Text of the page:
Research report
27 Feb 2012

In an era of unprecedented financial challenge, our research asks whether the time is now right to specify what is and is not covered by core NHS funding.

Summary


Four experts provide their perspective on whether the existing NHS settlement will remain affordable in the long term.

The National Health Service in England currently faces the challenge of deriving, by 2015, an estimated £15-20 billion more value from the overall budget in order to meet rising demand but without a corresponding increase in funding.

At the same time, political debates over the Secretary of State’s duty to provide ‘a comprehensive health service’ have thrown a spotlight on how the NHS interprets national guidance at a local level. The drive to devolve greater responsibility for decision-making to local clinicians is expected to result in wider variations in funding and purchasing decisions, and some fear this could result in greater inequities in access to care.

The NHS Commissioning Board should work closely with CCGs to ensure they make decisions within an agreed set of principles and guidance, and that any decisions made locally are subject to proper public scrutiny

Dr Judith Smith, Director of Policy, Nuffield Trust

Against this backdrop, Rationing health care: is it time to set out clearly what is funded by the NHS? by Dr Benedict Rumbold, Vidhya Alakeson and Professor Peter Smith, examines both the feasibility, and the advantages and disadvantages, of setting out explicitly the care patients are entitled to, in the form of a nationally specified NHS ‘benefits package’.

It draws on the experience of countries that have sought to explicitly define the health care benefits that their publicly-funded health systems will pay for.

The report outlines the current system in which decisions for determining which treatments are funded by the NHS are arrived at implicitly. It makes several recommendations for how the system could be improved. These include:

  • Establishing a set of principles that would shape how public money is spent in the NHS;
  • Producing a national list of the treatments that public money should not be spent on in the NHS (unless there are exceptional circumstances);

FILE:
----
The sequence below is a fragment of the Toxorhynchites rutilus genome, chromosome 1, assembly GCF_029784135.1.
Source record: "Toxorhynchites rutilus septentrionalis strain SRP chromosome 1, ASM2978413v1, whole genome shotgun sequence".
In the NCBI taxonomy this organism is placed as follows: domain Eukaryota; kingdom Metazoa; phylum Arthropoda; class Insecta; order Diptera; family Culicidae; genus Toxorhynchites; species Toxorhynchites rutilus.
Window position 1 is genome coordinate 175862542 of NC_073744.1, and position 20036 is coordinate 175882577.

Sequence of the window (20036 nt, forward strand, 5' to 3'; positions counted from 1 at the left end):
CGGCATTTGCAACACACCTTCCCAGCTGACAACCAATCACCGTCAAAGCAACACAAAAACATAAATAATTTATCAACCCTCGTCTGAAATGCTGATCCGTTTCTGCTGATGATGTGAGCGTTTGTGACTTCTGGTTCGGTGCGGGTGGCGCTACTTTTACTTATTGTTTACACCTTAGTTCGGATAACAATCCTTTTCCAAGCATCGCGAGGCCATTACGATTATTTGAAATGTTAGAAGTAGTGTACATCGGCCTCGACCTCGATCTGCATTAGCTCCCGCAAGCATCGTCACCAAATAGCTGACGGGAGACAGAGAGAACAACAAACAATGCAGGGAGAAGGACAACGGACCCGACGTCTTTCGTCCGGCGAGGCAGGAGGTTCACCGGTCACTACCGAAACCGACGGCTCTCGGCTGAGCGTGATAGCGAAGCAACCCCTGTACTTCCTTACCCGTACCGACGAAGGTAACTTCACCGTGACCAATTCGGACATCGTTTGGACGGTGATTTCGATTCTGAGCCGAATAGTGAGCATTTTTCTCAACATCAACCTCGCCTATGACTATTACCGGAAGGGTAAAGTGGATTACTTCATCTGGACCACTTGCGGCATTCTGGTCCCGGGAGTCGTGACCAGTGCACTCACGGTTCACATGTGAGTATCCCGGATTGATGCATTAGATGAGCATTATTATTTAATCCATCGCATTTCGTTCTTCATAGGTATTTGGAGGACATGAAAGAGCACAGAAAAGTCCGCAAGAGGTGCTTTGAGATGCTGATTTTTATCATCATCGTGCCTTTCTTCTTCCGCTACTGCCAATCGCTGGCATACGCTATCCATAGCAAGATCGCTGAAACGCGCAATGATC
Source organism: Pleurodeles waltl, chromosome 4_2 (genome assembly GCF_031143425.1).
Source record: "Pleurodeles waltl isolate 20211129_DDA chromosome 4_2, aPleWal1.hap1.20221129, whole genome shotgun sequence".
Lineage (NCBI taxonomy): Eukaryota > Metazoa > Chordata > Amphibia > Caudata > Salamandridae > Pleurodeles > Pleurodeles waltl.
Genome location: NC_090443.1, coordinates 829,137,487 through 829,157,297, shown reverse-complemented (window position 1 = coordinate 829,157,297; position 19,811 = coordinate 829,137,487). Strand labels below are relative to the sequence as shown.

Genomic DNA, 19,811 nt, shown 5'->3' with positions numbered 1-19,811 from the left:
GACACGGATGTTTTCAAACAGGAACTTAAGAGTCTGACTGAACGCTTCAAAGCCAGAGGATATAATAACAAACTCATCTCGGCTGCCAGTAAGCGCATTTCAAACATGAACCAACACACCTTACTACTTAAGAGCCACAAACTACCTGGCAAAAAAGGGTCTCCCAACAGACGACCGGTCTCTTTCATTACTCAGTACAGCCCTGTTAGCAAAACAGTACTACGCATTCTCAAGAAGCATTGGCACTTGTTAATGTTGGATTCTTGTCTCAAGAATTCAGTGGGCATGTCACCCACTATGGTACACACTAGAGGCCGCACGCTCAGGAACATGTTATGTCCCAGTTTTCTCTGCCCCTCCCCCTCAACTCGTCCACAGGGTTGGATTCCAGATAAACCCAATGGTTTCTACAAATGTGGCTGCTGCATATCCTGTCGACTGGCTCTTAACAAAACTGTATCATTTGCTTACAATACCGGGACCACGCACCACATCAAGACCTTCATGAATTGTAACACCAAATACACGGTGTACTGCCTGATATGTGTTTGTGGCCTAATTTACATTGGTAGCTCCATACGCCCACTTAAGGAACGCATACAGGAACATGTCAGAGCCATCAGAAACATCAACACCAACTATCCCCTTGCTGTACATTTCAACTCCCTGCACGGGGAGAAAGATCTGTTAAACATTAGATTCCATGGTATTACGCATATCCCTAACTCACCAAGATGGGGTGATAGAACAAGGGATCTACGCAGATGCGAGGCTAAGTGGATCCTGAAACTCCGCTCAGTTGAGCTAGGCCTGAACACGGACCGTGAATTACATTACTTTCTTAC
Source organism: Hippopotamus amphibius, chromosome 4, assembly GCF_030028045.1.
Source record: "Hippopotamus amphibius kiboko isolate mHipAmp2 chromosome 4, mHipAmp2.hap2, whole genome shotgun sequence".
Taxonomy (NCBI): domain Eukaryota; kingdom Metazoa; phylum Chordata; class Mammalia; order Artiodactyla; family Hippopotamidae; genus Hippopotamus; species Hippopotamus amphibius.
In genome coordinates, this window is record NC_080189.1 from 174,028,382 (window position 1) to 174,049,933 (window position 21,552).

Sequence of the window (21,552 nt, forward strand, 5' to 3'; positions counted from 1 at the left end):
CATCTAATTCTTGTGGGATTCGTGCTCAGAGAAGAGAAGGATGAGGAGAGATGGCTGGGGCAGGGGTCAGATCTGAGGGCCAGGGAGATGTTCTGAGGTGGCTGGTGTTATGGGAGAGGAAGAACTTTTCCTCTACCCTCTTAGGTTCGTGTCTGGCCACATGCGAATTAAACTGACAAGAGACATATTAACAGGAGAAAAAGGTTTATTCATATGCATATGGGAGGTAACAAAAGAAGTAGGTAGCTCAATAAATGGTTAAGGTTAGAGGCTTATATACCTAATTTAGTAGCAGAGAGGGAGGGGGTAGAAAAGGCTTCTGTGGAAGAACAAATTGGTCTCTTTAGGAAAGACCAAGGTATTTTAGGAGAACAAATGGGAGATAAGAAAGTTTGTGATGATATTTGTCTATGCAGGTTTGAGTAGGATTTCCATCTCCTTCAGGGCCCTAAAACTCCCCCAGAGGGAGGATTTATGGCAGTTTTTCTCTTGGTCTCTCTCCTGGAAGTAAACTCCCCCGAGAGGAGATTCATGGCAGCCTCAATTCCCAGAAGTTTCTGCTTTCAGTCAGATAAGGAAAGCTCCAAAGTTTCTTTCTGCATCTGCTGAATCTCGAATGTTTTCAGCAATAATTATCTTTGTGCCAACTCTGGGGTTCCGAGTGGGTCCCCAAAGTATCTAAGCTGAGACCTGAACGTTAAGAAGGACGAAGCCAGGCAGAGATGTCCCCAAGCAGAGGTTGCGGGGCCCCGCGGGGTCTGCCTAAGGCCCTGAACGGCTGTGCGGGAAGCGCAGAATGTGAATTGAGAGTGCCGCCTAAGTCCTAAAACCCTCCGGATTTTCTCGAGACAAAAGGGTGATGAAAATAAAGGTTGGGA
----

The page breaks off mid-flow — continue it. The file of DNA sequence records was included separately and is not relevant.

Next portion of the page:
• Ensuring that decision-making by clinical commissioning groups is transparent.

Doctors.net.uk and Nuffield Trust survey of GPs

Alongside this report, the Nuffield Trust and Doctors.net.uk, the largest online professional network of doctors, have conducted a survey of GPs in England to test opinion on whether – given the financial challenge facing the NHS – they believe the NHS will have to further restrict what is, and what is not, available to patients free at the point of use.

A regionally representative sample of 1,009 UK GPs took part in the survey – of which 821 were practising in the NHS in England. As the issues raised in the survey are most pertinent to the English NHS, all results included in this slideshow relate to the 821 GPs in England alone. The survey – known as the ‘medeConnect GP omnibus’ – is a regular monthly, online study of doctors drawn from the Doctors.net.uk community. It ran from the 15 to 21 February.

The findings from the survey can be accessed in a slideshow, as well as a downloadable document which includes a full breakdown of the survey data

This report and survey form part of the Nuffield Trust’s wider programme of work on efficiency. It will be of interest to policy-makers, commissioners, managers and academics with an interest in health system efficiency and equity.

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